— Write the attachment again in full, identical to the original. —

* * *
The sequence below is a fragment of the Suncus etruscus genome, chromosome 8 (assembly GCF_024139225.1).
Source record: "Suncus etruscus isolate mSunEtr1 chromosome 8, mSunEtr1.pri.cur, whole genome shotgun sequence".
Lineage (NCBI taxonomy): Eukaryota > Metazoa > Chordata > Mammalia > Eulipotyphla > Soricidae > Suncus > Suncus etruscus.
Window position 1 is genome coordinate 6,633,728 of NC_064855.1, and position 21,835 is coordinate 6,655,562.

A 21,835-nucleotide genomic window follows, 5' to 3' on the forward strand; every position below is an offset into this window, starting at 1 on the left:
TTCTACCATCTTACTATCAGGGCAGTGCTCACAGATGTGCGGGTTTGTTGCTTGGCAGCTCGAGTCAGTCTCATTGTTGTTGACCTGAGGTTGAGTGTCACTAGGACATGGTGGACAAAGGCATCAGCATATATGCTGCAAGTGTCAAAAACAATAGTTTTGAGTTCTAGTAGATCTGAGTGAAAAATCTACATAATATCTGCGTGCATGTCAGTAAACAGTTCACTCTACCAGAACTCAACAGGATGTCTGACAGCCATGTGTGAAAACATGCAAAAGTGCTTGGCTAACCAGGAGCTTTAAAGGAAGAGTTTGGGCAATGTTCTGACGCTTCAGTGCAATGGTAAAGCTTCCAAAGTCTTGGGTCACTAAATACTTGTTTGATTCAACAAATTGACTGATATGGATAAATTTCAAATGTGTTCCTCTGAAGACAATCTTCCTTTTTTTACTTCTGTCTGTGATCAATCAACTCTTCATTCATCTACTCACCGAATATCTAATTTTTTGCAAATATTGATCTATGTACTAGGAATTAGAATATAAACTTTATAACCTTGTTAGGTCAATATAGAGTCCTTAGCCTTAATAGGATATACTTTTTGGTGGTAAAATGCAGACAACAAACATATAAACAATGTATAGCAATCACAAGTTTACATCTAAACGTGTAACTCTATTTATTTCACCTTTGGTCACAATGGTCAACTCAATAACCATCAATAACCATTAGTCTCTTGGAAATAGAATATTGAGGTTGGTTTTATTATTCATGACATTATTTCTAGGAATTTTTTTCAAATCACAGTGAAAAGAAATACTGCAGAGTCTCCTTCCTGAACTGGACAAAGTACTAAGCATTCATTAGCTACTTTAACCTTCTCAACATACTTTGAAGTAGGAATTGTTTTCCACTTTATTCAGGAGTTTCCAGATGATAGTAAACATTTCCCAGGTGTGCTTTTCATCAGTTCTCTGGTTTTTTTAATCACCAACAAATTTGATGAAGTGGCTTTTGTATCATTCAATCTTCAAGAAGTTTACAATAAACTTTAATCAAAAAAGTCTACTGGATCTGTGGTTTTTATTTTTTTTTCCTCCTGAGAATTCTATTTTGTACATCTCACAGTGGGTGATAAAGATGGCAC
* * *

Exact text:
The sequence below is a fragment of the Suncus etruscus genome, chromosome 8 (assembly GCF_024139225.1).
Source record: "Suncus etruscus isolate mSunEtr1 chromosome 8, mSunEtr1.pri.cur, whole genome shotgun sequence".
Lineage (NCBI taxonomy): Eukaryota > Metazoa > Chordata > Mammalia > Eulipotyphla > Soricidae > Suncus > Suncus etruscus.
Window position 1 is genome coordinate 6,633,728 of NC_064855.1, and position 21,835 is coordinate 6,655,562.

A 21,835-nucleotide genomic window follows, 5' to 3' on the forward strand; every position below is an offset into this window, starting at 1 on the left:
TTCTACCATCTTACTATCAGGGCAGTGCTCACAGATGTGCGGGTTTGTTGCTTGGCAGCTCGAGTCAGTCTCATTGTTGTTGACCTGAGGTTGAGTGTCACTAGGACATGGTGGACAAAGGCATCAGCATATATGCTGCAAGTGTCAAAAACAATAGTTTTGAGTTCTAGTAGATCTGAGTGAAAAATCTACATAATATCTGCGTGCATGTCAGTAAACAGTTCACTCTACCAGAACTCAACAGGATGTCTGACAGCCATGTGTGAAAACATGCAAAAGTGCTTGGCTAACCAGGAGCTTTAAAGGAAGAGTTTGGGCAATGTTCTGACGCTTCAGTGCAATGGTAAAGCTTCCAAAGTCTTGGGTCACTAAATACTTGTTTGATTCAACAAATTGACTGATATGGATAAATTTCAAATGTGTTCCTCTGAAGACAATCTTCCTTTTTTTACTTCTGTCTGTGATCAATCAACTCTTCATTCATCTACTCACCGAATATCTAATTTTTTGCAAATATTGATCTATGTACTAGGAATTAGAATATAAACTTTATAACCTTGTTAGGTCAATATAGAGTCCTTAGCCTTAATAGGATATACTTTTTGGTGGTAAAATGCAGACAACAAACATATAAACAATGTATAGCAATCACAAGTTTACATCTAAACGTGTAACTCTATTTATTTCACCTTTGGTCACAATGGTCAACTCAATAACCATCAATAACCATTAGTCTCTTGGAAATAGAATATTGAGGTTGGTTTTATTATTCATGACATTATTTCTAGGAATTTTTTTCAAATCACAGTGAAAAGAAATACTGCAGAGTCTCCTTCCTGAACTGGACAAAGTACTAAGCATTCATTAGCTACTTTAACCTTCTCAACATACTTTGAAGTAGGAATTGTTTTCCACTTTATTCAGGAGTTTCCAGATGATAGTAAACATTTCCCAGGTGTGCTTTTCATCAGTTCTCTGGTTTTTTTAATCACCAACAAATTTGATGAAGTGGCTTTTGTATCATTCAATCTTCAAGAAGTTTACAATAAACTTTAATCAAAAAAGTCTACTGGATCTGTGGTTTTTATTTTTTTTTCCTCCTGAGAATTCTATTTTGTACATCTCACAGTGGGTGATAAAGATGGCAC